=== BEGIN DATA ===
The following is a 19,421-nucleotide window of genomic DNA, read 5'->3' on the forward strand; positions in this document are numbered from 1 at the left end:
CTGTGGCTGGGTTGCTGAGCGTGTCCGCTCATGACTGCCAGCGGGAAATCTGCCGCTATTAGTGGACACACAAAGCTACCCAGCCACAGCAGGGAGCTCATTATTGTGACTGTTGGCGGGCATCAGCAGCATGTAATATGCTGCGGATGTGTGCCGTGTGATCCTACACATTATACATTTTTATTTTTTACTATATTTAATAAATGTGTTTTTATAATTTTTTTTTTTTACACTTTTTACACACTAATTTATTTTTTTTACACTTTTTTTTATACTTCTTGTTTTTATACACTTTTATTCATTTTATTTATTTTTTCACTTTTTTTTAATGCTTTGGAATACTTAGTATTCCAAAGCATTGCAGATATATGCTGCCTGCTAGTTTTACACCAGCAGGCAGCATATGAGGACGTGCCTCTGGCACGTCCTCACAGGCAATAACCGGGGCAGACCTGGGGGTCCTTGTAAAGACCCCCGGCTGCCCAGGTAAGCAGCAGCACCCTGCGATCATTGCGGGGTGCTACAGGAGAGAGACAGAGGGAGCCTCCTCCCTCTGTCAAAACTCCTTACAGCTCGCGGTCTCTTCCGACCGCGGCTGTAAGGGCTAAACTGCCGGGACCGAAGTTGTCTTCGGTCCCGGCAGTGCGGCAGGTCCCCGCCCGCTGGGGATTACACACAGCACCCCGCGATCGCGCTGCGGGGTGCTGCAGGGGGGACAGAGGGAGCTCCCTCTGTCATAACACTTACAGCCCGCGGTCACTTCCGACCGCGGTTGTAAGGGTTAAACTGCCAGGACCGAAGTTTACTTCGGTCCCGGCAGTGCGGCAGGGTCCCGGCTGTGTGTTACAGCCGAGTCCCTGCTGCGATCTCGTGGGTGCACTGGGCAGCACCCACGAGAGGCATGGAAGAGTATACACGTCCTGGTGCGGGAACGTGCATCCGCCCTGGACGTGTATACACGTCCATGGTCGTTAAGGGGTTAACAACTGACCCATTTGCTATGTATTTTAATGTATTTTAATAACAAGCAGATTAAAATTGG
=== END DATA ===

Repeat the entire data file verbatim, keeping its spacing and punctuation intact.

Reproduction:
The following is a 19,421-nucleotide window of genomic DNA, read 5'->3' on the forward strand; positions in this document are numbered from 1 at the left end:
CTGTGGCTGGGTTGCTGAGCGTGTCCGCTCATGACTGCCAGCGGGAAATCTGCCGCTATTAGTGGACACACAAAGCTACCCAGCCACAGCAGGGAGCTCATTATTGTGACTGTTGGCGGGCATCAGCAGCATGTAATATGCTGCGGATGTGTGCCGTGTGATCCTACACATTATACATTTTTATTTTTTACTATATTTAATAAATGTGTTTTTATAATTTTTTTTTTTTACACTTTTTACACACTAATTTATTTTTTTTACACTTTTTTTTATACTTCTTGTTTTTATACACTTTTATTCATTTTATTTATTTTTTCACTTTTTTTTAATGCTTTGGAATACTTAGTATTCCAAAGCATTGCAGATATATGCTGCCTGCTAGTTTTACACCAGCAGGCAGCATATGAGGACGTGCCTCTGGCACGTCCTCACAGGCAATAACCGGGGCAGACCTGGGGGTCCTTGTAAAGACCCCCGGCTGCCCAGGTAAGCAGCAGCACCCTGCGATCATTGCGGGGTGCTACAGGAGAGAGACAGAGGGAGCCTCCTCCCTCTGTCAAAACTCCTTACAGCTCGCGGTCTCTTCCGACCGCGGCTGTAAGGGCTAAACTGCCGGGACCGAAGTTGTCTTCGGTCCCGGCAGTGCGGCAGGTCCCCGCCCGCTGGGGATTACACACAGCACCCCGCGATCGCGCTGCGGGGTGCTGCAGGGGGGACAGAGGGAGCTCCCTCTGTCATAACACTTACAGCCCGCGGTCACTTCCGACCGCGGTTGTAAGGGTTAAACTGCCAGGACCGAAGTTTACTTCGGTCCCGGCAGTGCGGCAGGGTCCCGGCTGTGTGTTACAGCCGAGTCCCTGCTGCGATCTCGTGGGTGCACTGGGCAGCACCCACGAGAGGCATGGAAGAGTATACACGTCCTGGTGCGGGAACGTGCATCCGCCCTGGACGTGTATACACGTCCATGGTCGTTAAGGGGTTAACAACTGACCCATTTGCTATGTATTTTAATGTATTTTAATAACAAGCAGATTAAAATTGG